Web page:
Figure 1.


All five clinical trials were conducted at experienced, high-volume tertiary stroke centers. Therefore, these results may not be replicated at clinical sites without similar levels of stroke and neurointerventional expertise. In addition, these results cannot be extrapolated to all stroke patients. The benefit of endovascular treatment for stroke patients with large infarcts (representing irreversible ischemic injury), but substantial viable ischemic tissue remains to be determined. Additional stroke subgroups for which thrombectomy is yet to be definitively studied include posterior circulation stroke, distal vessel occlusion, patients with minor deficits, and those with premorbid disability. Notably, two recent clinical trials have demonstrated a benefit for delayed thrombectomy (6–24 hours from stroke onset) in patients selected using more stringent clinical and advanced neuroimaging criteria.9, 10 These highly selected patients represent a more homogenous stroke population distinct from the trials in the meta-analysis of Goyal et al.8

There was no significant difference in symptomatic intracerebral hemorrhage (aOR = 1.07, 95% CI = 0.62–1.84), parenchymal hematoma type 2 (aOR = 1.04, 95% CI = 0.63–1.72), and mortality (aOR = 0.73, 95% CI = 0.47–1.13) between the thrombectomy group and the medical group.8 One plausible explanation for this finding is that, despite the associated procedural risk, thrombectomy patients ultimately have smaller ischemic stroke volumes than nonthrombectomy patients leading to lower rates of postprocedural spontaneous hemorrhagic transformation.6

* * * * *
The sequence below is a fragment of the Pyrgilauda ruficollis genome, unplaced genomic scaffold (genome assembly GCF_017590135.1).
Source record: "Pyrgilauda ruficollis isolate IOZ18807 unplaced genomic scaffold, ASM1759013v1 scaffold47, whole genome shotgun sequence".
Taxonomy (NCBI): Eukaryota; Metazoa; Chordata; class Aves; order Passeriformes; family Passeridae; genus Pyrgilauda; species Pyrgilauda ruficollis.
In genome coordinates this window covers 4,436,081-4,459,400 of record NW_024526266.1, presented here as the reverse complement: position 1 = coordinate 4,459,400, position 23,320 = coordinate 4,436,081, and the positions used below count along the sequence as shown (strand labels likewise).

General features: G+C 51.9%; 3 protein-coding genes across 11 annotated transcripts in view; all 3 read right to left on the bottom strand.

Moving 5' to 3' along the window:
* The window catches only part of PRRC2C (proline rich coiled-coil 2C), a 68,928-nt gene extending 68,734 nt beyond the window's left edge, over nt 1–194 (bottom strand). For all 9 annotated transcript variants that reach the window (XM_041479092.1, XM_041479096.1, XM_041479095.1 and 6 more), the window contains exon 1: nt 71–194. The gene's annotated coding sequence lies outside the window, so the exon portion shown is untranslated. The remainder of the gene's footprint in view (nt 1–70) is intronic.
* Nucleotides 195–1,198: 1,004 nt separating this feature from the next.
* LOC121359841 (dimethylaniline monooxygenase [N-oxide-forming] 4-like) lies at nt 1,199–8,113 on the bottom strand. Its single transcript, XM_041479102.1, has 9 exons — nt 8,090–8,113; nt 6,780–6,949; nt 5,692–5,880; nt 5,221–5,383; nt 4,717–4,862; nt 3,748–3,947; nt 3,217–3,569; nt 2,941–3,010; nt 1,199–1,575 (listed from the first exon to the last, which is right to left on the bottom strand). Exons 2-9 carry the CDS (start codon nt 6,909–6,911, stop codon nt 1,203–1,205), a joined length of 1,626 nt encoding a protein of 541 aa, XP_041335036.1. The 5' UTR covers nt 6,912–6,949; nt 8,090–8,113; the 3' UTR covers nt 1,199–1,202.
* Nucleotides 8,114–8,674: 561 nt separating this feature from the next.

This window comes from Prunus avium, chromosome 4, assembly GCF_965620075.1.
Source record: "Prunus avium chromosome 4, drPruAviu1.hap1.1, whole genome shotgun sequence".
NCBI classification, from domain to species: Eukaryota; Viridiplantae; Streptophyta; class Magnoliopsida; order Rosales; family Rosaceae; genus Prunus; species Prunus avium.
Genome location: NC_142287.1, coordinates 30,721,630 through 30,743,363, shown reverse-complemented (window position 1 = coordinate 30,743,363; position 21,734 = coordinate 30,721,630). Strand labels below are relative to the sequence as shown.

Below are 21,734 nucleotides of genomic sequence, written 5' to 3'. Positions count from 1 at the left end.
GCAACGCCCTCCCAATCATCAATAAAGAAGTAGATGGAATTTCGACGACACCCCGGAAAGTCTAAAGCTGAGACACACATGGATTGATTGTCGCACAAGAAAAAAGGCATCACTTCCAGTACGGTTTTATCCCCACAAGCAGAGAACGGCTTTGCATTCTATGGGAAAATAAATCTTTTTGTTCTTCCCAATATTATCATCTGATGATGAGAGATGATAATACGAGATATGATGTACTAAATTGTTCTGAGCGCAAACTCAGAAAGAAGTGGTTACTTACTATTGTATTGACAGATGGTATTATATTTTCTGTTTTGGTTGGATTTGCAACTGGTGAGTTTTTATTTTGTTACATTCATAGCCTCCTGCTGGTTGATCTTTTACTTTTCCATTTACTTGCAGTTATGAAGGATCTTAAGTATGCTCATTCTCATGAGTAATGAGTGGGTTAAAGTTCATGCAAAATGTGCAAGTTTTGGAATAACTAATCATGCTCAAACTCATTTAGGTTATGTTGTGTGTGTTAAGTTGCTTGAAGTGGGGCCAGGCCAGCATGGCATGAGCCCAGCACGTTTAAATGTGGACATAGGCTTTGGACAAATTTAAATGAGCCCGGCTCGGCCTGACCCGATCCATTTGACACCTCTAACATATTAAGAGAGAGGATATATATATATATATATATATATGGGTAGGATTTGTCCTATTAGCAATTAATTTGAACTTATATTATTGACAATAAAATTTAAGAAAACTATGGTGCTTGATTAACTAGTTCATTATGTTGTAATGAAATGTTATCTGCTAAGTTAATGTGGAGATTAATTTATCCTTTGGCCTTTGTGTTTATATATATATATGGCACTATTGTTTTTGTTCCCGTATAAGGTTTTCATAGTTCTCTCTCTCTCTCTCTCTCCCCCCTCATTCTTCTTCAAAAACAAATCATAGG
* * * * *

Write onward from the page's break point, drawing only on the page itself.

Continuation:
The mRS, which is commonly used in stroke clinical trials, is a discrete functional outcome score with high inter-rater reliability and little room for subjective interpretation.11 Although participants and their families were not blinded to the treatment arm, to minimize bias, each individual trial employed a PROBE (prospective randomized open blinded endpoint) design, in which all outcome assessors remain blinded. Additionally, all outcomes were adjudicated by study personnel certified in scoring the mRS.

In acute stroke trials, functional outcome can be analyzed by binary analysis (dichotomized ordinal outcome scales, i.e., “good” vs. “poor”) or by shift analysis (which evaluate outcomes over the entire scale range). One limitation of the mRS shift analysis employed in these trials is that it values each mRS strata equally. However, studies have shown, for example, that most people attach a higher value to an improvement from mRS 3 to 2 than to an improvement from mRS 1 to 0 (Figure 1A). This was accounted for in the DAWN trial,9 which employed a weighted shift analysis as one of the co-primary endpoints. Despite this limitation, the shift analysis has become convention in stroke trials because it provides information across a wider range of outcomes and, hence, is considerably more clinically relevant than traditional dichotomized outcomes.

In conclusion, we assigned a color recommendation of green (benefit > harm) to this intervention because of evidence of patient-centered benefit for early endovascular thrombectomy in anterior circulation LVO stroke and absence of significant harm. This benefit was evident across a wide range of ages and was present irrespective of tPA eligibility.

The original manuscript was published in Academic Emergency Medicine as part of the partnership between TheNNT.com and AEM.


Mona Al Banna, MB, BCh, BAO, MSc; Christopher D. Streib, MD, MS

Supervising Editor: Shahriar Zehtabchi, MD


January 11, 2019